A position sensor 126 is coupled to the fuel metering valve 112, and is used to sense the fuel metering valve's position and supply a valve position signal 127 representative thereof. The position of the fuel metering valve 112, as was just noted, controls the fuel flow rate to the combustor 104. The position sensor 126 may be any one of numerous types of position sensors including, for example, a linear variable differential transformer (LVDT), a rotary variable differential transformer (RVDT), an optical sensor, or a float-type sensor, just to name a few.
Two additional major components are positioned in flow-series in the supply line 106 between the fuel metering valve 112 and the combustor 104. These two major components are a pressurizing and shutoff valve 128 and a flow sensor 130. The pressurizing-and-shutoff valve 128 functions to maintain a reference pressure magnitude is in the supply line 106 downstream of the fuel metering valve 112, and shuts when the pressure falls below this minimum pressure magnitude. The flow sensor 130 measures the fuel flow rate to the combustor 104 and generates a flow signal 132 representative of the measured flow rate.
The fuel delivery and control system 100 depicted in
An engine controller 150, such as a Full Authority Digital Engine Controller (FADEC), controls the overall operation of the aircraft's engines, including the flow of fuel to the combustors 104 in each engine. With respect to fuel flow, the controller 150 receives various input signals and controls the fuel flow rate to the combustor 104 accordingly. More specifically, the controller 150 receives an input control signal 152 from throttle control equipment (not illustrated) in the cockpit, the position signal 127 from the position sensor 126, and the flow signal 132 from the flow sensor 130. The controller 150, in response to one or more of these signals, supplies valve position commands 154 to the fuel metering valve 112, and more specifically to the valve actuator 124. In response to the valve position commands 154, the valve actuator 124 positions the fuel metering valve 112 to obtain the desired flow rate to the combustor 104.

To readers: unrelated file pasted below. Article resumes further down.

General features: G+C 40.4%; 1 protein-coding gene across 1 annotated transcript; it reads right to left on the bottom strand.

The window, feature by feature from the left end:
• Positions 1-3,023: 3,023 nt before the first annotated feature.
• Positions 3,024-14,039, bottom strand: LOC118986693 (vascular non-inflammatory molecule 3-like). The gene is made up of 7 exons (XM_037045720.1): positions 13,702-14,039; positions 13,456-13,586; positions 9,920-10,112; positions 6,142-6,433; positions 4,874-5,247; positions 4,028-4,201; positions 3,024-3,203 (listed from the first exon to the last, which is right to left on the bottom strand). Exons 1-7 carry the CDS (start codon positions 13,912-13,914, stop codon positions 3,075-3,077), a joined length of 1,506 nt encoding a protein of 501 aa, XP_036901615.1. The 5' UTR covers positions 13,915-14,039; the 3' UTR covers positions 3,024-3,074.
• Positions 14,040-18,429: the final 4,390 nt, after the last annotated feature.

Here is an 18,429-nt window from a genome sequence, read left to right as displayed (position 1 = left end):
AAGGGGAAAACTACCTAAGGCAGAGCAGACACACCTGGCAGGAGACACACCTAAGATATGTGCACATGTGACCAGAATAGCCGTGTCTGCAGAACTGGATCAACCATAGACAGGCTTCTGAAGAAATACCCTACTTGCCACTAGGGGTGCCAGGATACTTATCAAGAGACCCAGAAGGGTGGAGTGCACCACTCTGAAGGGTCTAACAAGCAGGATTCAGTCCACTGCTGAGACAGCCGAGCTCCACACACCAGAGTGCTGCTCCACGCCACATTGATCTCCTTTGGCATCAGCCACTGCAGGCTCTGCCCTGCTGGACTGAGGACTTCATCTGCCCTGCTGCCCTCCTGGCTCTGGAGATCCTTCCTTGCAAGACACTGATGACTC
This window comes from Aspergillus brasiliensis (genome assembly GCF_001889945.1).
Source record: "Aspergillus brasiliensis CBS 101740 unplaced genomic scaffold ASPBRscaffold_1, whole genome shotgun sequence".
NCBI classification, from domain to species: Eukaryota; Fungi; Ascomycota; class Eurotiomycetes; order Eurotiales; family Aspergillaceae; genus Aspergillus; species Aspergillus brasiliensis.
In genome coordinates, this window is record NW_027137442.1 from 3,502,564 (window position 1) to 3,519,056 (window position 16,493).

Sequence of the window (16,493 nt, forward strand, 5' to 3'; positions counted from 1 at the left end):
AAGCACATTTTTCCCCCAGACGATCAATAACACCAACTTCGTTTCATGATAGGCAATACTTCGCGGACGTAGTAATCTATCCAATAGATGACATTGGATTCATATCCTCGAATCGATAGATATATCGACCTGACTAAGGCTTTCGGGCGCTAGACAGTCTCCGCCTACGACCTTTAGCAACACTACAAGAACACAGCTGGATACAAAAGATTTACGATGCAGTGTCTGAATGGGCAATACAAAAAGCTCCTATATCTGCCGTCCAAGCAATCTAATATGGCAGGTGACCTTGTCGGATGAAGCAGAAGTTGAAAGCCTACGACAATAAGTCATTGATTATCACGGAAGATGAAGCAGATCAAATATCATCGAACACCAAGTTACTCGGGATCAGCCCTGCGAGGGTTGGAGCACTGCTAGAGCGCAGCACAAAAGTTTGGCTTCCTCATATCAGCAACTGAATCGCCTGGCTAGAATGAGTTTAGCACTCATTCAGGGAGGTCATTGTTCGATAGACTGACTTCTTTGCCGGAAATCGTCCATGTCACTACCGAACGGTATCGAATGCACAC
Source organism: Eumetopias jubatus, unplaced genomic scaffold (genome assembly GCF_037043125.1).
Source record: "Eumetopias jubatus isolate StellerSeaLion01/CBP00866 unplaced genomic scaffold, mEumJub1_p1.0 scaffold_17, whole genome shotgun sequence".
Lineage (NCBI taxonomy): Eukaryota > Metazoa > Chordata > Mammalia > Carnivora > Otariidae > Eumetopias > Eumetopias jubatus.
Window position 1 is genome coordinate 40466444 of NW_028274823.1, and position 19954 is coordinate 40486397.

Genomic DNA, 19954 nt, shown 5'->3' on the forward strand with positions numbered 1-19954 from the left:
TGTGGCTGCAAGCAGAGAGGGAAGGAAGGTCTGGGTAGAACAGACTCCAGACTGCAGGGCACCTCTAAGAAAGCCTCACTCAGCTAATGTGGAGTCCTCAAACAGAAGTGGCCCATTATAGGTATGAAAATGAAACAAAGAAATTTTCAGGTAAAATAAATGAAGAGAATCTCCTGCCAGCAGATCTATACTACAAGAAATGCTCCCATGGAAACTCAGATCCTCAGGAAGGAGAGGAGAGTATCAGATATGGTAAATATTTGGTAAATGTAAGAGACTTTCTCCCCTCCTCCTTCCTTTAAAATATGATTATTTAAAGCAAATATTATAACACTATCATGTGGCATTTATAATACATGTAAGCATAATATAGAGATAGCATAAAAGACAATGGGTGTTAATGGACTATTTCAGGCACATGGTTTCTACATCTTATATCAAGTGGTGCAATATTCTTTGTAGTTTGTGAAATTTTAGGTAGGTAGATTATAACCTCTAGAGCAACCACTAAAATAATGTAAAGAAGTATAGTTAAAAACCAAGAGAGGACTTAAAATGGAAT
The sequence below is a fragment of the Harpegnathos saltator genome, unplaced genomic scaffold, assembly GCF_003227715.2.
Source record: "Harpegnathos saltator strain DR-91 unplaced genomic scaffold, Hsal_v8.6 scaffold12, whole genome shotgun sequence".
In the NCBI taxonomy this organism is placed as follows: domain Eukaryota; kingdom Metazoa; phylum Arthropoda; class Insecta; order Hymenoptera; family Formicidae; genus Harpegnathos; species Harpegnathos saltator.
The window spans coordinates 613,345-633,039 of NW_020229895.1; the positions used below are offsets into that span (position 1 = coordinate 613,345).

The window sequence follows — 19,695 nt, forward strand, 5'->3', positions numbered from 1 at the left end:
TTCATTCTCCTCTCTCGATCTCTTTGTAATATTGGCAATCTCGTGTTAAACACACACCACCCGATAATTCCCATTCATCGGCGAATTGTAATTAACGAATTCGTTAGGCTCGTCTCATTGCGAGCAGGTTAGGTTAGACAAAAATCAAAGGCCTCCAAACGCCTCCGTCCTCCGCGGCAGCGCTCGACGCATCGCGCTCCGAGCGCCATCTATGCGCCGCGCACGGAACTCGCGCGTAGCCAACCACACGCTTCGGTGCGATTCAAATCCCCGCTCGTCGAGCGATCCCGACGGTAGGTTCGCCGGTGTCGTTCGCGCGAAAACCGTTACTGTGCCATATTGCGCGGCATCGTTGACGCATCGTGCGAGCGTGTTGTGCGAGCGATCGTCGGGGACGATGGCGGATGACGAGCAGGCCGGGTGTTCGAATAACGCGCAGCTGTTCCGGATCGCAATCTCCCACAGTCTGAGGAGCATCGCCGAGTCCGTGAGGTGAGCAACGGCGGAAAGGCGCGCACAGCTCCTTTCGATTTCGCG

It will be appreciated that the valve position commands 154 supplied by the controller 150 are based, at least in part, on a position control characteristic of the specific fuel metering valve 112 that is installed in the system 100. In the depicted embodiment the particular position control characteristic is a flow versus valve position characteristic that the controller 150 implements using data that are selectively retrieved from the fuel metering valve 112. Preferably, the retrieved data are based on data collected during acceptance testing of the fuel metering valve 112. In the depicted embodiment, the collected data, using well known curve fitting techniques, are used to determine a flow versus valve position characteristic curve and the characteristic equation that generates the determined characteristic curve. Although the specific characteristic equation may vary from valve design to valve design, and from particular valve to particular valve of the same valve design, the characteristic equation is typically an N-th order polynomial equation of the following general form:
C N x N +C N−1 x N−1 +C N−2 x N−2 + . . . +C 3 x 3 +C 2 x 2 +C 1 x+C 0.
A more detailed description as to how the flow calibration data are stored, and when and how these data are retrieved by the controller 150, will now be described. In doing so, reference should now be made to
The valve characteristic circuit 200 includes a plurality of resistors 202 and one or more multiplexers 204. Each resistor 202 is coupled in series between one of the multiplexers 204 and ground (or common), and each has a resistance value that is representative of at least one digit in the characteristic equation. It will be appreciated that the number of resistors 202 that are included, and the resistance value of each resistor 202, will depend, at least partially, on the order of the characteristic equation associated with the particular fuel metering valve 112, and on the precision to which the coefficients of the characteristic equation were determined. For example, each resistor 202 could have a resistance value that represents an entire coefficient (C0, C1, C2, . . . , CN), or a portion of a coefficient, such as one or more digits in one or more decades of each coefficient. Preferably, however, each resistor 202 has a resistance value that represents one digit in one decade of each coefficient. Thus, for example, if the constant coefficient (C0) in the N-th order polynomial is equal to 32.397, then five resistors 202 are used to represent this coefficient. One of the resistors 202 will have a resistance value representative of “30,” one will have a resistance value representative of “2,” one will have a resistance value representative of “0.3,” one will have a resistance value representative of “0.09,” and one will have a resistance value representative of “0.007.”